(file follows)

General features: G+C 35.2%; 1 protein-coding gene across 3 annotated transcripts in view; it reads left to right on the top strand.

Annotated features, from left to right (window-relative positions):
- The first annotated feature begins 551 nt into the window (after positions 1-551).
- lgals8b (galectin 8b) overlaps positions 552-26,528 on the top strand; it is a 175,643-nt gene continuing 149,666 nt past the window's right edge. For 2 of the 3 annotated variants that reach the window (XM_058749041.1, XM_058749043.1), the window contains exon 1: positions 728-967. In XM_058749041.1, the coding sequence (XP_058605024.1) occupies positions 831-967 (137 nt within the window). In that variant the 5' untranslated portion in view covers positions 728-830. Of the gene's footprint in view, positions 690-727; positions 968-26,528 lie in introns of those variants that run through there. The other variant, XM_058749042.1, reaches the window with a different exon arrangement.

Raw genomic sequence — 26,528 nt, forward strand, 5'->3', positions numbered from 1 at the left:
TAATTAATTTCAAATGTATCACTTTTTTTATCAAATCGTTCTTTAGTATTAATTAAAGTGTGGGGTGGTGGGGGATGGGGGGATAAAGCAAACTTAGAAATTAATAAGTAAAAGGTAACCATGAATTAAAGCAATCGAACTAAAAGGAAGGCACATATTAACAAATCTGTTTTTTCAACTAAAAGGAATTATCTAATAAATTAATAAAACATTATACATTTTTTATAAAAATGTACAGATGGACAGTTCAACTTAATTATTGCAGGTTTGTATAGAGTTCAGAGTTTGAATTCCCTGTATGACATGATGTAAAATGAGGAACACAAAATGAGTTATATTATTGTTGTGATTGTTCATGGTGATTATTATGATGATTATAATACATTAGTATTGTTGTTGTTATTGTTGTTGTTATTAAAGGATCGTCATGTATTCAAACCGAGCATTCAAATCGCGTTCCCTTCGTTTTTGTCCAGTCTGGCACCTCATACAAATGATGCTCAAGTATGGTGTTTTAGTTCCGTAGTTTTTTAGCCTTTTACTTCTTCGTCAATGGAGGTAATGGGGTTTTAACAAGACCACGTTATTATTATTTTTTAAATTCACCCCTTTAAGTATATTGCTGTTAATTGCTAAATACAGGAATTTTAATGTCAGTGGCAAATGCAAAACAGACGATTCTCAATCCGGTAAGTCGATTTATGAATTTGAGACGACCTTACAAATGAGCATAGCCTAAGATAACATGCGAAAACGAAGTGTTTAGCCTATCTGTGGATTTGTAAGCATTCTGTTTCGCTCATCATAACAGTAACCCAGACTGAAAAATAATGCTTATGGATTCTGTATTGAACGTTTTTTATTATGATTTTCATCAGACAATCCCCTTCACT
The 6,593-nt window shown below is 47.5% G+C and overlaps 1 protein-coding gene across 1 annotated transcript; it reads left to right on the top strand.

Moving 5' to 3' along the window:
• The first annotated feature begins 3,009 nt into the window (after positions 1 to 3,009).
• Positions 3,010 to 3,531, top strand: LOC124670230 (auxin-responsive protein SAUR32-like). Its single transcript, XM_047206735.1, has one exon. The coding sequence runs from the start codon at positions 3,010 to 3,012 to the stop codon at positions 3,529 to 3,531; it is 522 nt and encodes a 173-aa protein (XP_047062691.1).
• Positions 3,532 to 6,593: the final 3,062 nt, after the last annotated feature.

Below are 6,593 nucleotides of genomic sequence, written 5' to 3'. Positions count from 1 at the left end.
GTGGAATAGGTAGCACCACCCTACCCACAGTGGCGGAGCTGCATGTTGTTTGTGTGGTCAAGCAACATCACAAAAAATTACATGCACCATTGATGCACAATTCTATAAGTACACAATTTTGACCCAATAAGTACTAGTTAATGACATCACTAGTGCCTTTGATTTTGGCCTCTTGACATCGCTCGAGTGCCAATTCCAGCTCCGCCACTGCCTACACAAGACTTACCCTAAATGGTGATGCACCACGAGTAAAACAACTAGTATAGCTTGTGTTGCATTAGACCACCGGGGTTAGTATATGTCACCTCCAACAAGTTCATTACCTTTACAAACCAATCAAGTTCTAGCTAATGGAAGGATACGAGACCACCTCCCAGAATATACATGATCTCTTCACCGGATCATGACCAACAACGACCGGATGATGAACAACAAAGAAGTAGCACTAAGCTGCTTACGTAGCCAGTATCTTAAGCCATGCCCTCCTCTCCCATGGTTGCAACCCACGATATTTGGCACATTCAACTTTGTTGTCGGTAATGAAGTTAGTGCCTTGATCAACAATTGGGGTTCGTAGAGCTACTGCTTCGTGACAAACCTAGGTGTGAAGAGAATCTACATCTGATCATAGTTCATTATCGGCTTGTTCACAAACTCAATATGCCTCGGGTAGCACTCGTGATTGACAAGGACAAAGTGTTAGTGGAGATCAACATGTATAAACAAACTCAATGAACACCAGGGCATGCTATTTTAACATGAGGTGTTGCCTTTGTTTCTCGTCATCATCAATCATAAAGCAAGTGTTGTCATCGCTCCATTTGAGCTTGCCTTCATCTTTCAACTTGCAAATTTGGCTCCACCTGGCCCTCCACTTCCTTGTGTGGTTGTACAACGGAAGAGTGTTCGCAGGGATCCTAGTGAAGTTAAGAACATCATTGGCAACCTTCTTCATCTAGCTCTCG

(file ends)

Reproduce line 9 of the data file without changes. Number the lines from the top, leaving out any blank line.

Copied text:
• The first annotated feature begins 3,009 nt into the window (after positions 1 to 3,009).